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Date: 1652

"I speak now in relation between the Oppressor and the oppressed; the inward bondages I meddle not with in this place, though I am assured that, if it be rightly searched into, the inward bondages of the mind, as covetousness, pride, hypocrisy, envy, sorrow, fears, desperation and madness, are al...

— Winstanley, Gerrard (bap. 1609, d. 1676)

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Date: 1652

"Ne're tell us that you wanted origanical dispositions, for you plainly have recourse to the sensitive powers, and must needs subscribe to this, that al knowledg comes flourishing in at these lattices. Why else should not your Candle enlighten you before? who was it that chained up; and fettered ...

— Culverwell, Nathanael (bap. 1619, d. 1651)

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Date: 1678

"But Fancy, I think, in Poetry, is like Faith in Religion; it makes far discoveries, and soars above reason, but never clashes, or runs against it. Fancy leaps, and frisks, and away she's gone; whilst reason rattles the chains, and follows after."

— Rymer, Thomas (1641-1713)

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Date: 1682

"If it so happen, that a Man be ty'd up to Business, which he can neither loosen, nor break off; let him imagine those Shackles upon his Mind to be Irons upon his Legs: They are Troublesome at first, but when there's no Remedy but Patience, Custom makes them easie to us, and Necessity gives us Co...

— L'Estrange, Sir Roger (1616-1704)

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Date: 1682

"The Body is but the Clog and Prisoner of the Mind; tossed up and down, and persecuted with Punishments, Violences, and Diseases; but the Mind it self is Sacred, and Eternal, and exempt from the Danger of all Actual Impression."

— L'Estrange, Sir Roger (1616-1704)

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Date: 1682

"The Body is but the Prison, or the Clog of the Mind; subjected to Punishments, Robberies, Diseases; but the Mind is Sacred, and Spiritual, and Liable to no Violence."

— L'Estrange, Sir Roger (1616-1704)

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Date: 1690, 1694, 1695, 1700, 1706

"He that has his chains knocked off, and the prison doors set open to him, is perfectly at liberty, because he may either go or stay, as he best likes; though his preference be determined to stay, by the darkness of the night, or illness of the weather, or want of other lodging."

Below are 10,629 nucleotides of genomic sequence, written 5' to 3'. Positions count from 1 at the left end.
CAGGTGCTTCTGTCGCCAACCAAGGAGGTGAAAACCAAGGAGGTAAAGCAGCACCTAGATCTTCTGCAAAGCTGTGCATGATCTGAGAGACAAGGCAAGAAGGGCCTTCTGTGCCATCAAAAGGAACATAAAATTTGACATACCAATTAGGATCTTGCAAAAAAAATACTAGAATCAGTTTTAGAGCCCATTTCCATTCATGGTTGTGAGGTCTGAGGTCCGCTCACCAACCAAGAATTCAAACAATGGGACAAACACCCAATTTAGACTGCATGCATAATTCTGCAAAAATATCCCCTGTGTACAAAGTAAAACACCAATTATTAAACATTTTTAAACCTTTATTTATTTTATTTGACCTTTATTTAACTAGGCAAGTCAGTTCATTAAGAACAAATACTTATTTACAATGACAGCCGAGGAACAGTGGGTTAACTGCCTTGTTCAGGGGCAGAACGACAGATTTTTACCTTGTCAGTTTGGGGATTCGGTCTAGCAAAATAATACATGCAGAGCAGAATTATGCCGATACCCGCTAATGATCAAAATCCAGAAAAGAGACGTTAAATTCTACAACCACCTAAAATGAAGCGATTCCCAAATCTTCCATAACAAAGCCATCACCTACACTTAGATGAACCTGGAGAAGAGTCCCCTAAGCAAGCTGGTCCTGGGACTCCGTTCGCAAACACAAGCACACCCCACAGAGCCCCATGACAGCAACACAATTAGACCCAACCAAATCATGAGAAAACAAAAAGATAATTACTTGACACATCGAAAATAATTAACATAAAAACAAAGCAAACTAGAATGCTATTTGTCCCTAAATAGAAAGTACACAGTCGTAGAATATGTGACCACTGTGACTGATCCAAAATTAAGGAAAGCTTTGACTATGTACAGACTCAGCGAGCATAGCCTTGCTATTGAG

— Locke, John (1632-1704)

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Date: 1690, 1694, 1695, 1700, 1706

"[N]othing is so unfit to assist the mind in that, as syllogism; which running away with one assumed probability, or one topical argument, pursues that till it has led the mind quite out of sight of the thing under consideration; and forcing it upon some remote difficulty, holds it fast there, in...

— Locke, John (1632-1704)

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Date: 1690, 1694, 1695, 1700, 1706

"Tell a country gentlewoman that the wind is south-west, and the weather lowering, and like to rain, and she will easily understand it is not safe for her to go abroad thin clad, in such a day, after a fever: She clearly sees the probable connexion of all these, viz. south-west wind, and clouds, ...

— Locke, John (1632-1704)

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Date: 1699

"We do plainly perceive that our Bodies are clogs to our Minds: And all the use that even the purest sort of Body in an Estate conceived to be glorified, can be of to a Mind, is to be an Instrument of local Motion, or to be a repository of Ideas for Memory and Imagination."

— Burnet, Gilbert (1643-1715)

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The Mind is a Metaphor is authored by Brad Pasanek, Assistant Professor of English, University of Virginia.